An advocate for a public registry of sex offenders is in New Zealand to campaign for changing the country's name suppression laws.
New Zealand-born Australian broadcaster Derryn Hinch (2011 Video) will speak to the Sensible Sentencing Trust this weekend with the aim of getting a public registry of convicted sex offenders in New Zealand.
Speaking to TVNZ's Breakfast programme this morning, Mr Hinch says he believes it's "common sense" to have a registry for sex offenders and that the public has a right to know who and where sex offenders are.
"You should know that someone's out there in the community," he told the programme. "You have a right to know as a parent."
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Mr Hinch is an outspoken advocate for a sex offender registry in Australia and New Zealand and has been convicted and imprisoned multiple times for contempt of court for breaching suppression orders by revealing details of offenders.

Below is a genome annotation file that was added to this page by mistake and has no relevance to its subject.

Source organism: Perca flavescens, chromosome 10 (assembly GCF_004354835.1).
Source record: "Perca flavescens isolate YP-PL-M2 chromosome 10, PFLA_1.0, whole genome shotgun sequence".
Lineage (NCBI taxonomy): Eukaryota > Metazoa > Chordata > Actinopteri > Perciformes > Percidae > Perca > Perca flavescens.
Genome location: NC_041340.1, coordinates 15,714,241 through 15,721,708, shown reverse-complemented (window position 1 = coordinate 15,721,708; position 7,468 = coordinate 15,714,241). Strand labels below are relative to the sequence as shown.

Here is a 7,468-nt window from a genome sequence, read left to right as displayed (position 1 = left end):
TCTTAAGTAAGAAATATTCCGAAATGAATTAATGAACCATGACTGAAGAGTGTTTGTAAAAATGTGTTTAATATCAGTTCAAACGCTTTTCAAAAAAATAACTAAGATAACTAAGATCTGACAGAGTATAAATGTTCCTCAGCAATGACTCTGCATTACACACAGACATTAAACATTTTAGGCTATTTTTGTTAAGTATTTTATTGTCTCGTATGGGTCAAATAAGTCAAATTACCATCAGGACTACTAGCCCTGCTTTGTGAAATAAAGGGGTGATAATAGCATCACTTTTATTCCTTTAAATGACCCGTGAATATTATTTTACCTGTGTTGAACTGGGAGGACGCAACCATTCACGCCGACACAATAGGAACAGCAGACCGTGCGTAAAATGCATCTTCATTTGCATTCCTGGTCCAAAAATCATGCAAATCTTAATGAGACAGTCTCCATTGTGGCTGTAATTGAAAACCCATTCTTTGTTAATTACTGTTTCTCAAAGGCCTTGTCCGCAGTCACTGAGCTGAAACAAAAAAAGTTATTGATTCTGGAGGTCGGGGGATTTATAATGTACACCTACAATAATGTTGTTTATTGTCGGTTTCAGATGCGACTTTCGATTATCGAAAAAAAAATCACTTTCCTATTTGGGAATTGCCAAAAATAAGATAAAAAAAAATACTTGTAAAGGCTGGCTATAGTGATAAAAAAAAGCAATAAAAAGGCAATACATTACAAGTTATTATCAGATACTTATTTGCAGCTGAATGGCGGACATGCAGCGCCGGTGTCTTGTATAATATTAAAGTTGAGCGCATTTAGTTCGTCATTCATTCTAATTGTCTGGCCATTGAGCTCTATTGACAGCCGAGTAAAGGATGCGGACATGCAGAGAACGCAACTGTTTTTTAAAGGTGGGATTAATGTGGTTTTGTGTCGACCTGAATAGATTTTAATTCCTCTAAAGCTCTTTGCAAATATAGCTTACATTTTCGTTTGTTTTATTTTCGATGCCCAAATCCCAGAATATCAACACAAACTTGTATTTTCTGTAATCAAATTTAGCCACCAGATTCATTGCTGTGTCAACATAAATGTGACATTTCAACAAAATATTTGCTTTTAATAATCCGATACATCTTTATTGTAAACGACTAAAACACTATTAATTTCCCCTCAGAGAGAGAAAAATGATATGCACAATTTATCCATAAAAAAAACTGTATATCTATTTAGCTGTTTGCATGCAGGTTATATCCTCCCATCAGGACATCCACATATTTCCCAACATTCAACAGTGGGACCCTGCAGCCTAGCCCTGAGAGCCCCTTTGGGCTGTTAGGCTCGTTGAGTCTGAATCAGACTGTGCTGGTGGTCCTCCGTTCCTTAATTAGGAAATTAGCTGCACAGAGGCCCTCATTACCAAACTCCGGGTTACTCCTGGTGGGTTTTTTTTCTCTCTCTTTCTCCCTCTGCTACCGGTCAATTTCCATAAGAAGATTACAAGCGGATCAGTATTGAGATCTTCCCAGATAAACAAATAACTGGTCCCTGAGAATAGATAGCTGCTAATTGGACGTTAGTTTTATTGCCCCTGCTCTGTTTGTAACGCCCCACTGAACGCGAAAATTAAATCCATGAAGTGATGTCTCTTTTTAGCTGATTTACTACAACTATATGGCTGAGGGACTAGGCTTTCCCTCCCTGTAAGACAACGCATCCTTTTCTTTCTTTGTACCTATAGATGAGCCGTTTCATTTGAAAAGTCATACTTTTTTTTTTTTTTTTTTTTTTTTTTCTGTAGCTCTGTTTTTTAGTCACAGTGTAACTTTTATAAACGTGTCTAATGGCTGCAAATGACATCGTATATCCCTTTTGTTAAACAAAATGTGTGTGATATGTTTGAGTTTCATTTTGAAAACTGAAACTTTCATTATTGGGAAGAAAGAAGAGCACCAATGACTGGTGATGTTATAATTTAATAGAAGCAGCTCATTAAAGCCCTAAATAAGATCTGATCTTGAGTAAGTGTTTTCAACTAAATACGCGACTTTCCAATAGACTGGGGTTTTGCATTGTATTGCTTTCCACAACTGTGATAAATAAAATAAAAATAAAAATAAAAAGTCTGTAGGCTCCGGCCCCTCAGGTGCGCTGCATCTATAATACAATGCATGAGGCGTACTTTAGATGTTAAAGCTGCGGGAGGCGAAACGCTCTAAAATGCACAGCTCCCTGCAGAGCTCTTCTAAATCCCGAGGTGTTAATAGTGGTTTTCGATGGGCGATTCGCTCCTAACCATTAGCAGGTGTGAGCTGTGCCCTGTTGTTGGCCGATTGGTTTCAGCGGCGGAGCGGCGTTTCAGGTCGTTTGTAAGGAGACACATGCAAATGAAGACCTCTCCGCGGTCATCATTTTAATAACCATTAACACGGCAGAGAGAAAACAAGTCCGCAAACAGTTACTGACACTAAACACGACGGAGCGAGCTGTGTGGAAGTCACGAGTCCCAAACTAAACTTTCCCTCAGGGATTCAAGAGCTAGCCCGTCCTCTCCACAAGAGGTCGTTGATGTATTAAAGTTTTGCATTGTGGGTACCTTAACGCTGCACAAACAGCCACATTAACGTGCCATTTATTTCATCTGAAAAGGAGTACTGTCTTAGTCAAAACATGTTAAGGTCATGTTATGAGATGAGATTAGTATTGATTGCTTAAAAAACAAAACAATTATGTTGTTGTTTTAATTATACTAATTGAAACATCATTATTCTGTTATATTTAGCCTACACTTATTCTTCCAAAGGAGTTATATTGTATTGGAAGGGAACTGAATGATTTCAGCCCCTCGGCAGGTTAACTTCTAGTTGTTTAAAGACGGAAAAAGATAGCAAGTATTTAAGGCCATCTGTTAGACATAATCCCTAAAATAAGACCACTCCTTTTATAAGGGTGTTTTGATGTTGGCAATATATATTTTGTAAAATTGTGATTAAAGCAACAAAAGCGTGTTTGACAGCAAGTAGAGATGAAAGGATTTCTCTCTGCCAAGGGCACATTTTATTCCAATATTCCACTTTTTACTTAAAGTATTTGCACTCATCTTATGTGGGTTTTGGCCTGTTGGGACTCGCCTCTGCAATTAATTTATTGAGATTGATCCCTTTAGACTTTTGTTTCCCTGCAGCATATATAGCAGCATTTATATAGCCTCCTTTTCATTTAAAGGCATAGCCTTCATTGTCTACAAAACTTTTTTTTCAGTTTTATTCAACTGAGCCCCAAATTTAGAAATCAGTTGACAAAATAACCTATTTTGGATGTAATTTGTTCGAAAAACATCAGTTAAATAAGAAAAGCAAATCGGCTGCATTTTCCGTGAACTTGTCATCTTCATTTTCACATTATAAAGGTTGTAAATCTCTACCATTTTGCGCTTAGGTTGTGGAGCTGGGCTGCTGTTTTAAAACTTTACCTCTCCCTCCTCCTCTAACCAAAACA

He believes naming sex offenders won't necessarily identify the victims of abuse and says in some cases the victims want to be named so their attackers can be convicted.
"I'd do anything to protect a victim's identity. They've been through hell so they should be protected," he says.
The media personality says the current system of suppressing sex offenders names is not working and is letting the public down.
Mr Hinch says nearly 150,000 people have signed a petition calling for changes.